Just about every industry and businesses big and small need executives. Executive careers are for those who enjoy leadership positions. Some examples of executive jobs in different fields include general managers, university presidents, mayors and governors. Executives develop policies and plan to help their businesses and companies meet goals by overseeing the general business, budget and finances, analyzing sales and performance and delegating responsibility to managers and department heads.
Because there are a number of different types of executive careers, the education you'll need may depend on which industry you're interested in. In general, though, most executive careers require a minimum of a bachelor's degree in business administration or in an industry-related area. Experience on the job or in the field you're interested in working in is useful for advancing up the corporate ladder to an executive position. The Bureau of Labor Statistics (BLS) advises that you might also look into obtaining a Certified Manager credential through the Institute of Certified Professional Managers.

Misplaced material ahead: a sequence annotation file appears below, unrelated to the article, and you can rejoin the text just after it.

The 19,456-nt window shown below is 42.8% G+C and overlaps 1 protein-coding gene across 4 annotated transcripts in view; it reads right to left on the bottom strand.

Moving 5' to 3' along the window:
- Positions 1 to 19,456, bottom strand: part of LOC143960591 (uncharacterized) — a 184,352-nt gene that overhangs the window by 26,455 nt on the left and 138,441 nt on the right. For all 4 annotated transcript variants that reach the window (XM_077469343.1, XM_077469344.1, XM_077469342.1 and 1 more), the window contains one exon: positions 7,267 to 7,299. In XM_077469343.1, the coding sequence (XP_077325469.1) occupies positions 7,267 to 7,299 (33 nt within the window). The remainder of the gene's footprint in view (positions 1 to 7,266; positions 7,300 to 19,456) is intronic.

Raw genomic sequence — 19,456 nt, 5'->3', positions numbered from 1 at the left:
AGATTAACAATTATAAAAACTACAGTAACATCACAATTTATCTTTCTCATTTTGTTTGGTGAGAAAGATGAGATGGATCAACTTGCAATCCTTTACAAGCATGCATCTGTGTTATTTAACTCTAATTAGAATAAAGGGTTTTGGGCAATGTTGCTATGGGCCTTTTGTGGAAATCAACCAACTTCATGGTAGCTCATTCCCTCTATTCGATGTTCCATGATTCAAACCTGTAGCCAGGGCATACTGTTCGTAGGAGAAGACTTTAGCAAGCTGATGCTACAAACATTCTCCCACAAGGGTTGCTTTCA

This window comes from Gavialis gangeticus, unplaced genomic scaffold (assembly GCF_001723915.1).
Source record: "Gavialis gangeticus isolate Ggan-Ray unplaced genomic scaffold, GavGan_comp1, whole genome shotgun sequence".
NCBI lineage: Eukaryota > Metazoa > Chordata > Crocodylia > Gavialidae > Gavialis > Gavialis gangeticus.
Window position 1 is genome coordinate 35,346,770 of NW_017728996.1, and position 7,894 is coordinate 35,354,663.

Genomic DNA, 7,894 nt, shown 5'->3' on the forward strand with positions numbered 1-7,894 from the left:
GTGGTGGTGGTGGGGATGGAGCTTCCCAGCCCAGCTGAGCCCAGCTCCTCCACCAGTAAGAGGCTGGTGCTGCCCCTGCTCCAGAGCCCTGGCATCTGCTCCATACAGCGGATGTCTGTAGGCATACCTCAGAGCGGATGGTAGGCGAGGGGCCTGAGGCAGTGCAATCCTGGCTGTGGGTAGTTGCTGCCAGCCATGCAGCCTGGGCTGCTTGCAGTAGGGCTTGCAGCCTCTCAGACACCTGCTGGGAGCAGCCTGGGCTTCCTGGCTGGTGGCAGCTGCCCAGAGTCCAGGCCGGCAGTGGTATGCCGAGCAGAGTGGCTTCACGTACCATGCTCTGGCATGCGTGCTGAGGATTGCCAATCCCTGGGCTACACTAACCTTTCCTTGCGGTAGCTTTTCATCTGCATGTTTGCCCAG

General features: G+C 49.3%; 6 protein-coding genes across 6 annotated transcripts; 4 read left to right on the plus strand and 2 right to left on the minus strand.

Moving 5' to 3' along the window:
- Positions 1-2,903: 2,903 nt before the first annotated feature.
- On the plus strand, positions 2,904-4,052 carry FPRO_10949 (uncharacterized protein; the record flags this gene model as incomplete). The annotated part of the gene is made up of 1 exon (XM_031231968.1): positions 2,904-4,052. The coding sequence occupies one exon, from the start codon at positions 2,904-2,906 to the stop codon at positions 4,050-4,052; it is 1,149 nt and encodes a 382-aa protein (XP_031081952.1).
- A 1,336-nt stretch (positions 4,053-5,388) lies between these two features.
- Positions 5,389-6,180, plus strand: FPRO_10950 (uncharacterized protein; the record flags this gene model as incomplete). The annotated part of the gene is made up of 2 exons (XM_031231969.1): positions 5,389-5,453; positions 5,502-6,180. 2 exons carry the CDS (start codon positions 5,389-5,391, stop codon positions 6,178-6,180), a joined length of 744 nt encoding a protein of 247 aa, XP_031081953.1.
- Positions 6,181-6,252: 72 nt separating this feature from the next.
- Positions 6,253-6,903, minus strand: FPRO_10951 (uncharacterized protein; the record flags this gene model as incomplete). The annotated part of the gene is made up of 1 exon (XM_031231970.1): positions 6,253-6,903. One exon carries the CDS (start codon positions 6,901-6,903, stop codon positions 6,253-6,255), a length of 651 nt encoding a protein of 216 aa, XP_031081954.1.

Executive Job Market
The outlook for executive careers is about average in comparison with all other occupations. Growth for executive jobs depends on the expansion of existing companies and new organizations forming. The BLS reports that in 2012 there were 2,303,200 executive jobs in the U.S. and, based upon a projected 11 per cent growth rate, that number is expected to increase to 564,700 executive positions by 2022.
There is a lot of responsibility riding on executives' shoulders, so it's nice that you can expect to get compensated accordingly if you opt for a future in executive careers. The average annual salary is $168,140. The BLS also reveals that corporate executives may get bonuses and stock options in addition to their salaries and may even see other benefits such as access to company-owned vehicles and aircraft and the use of company-paid expense accounts.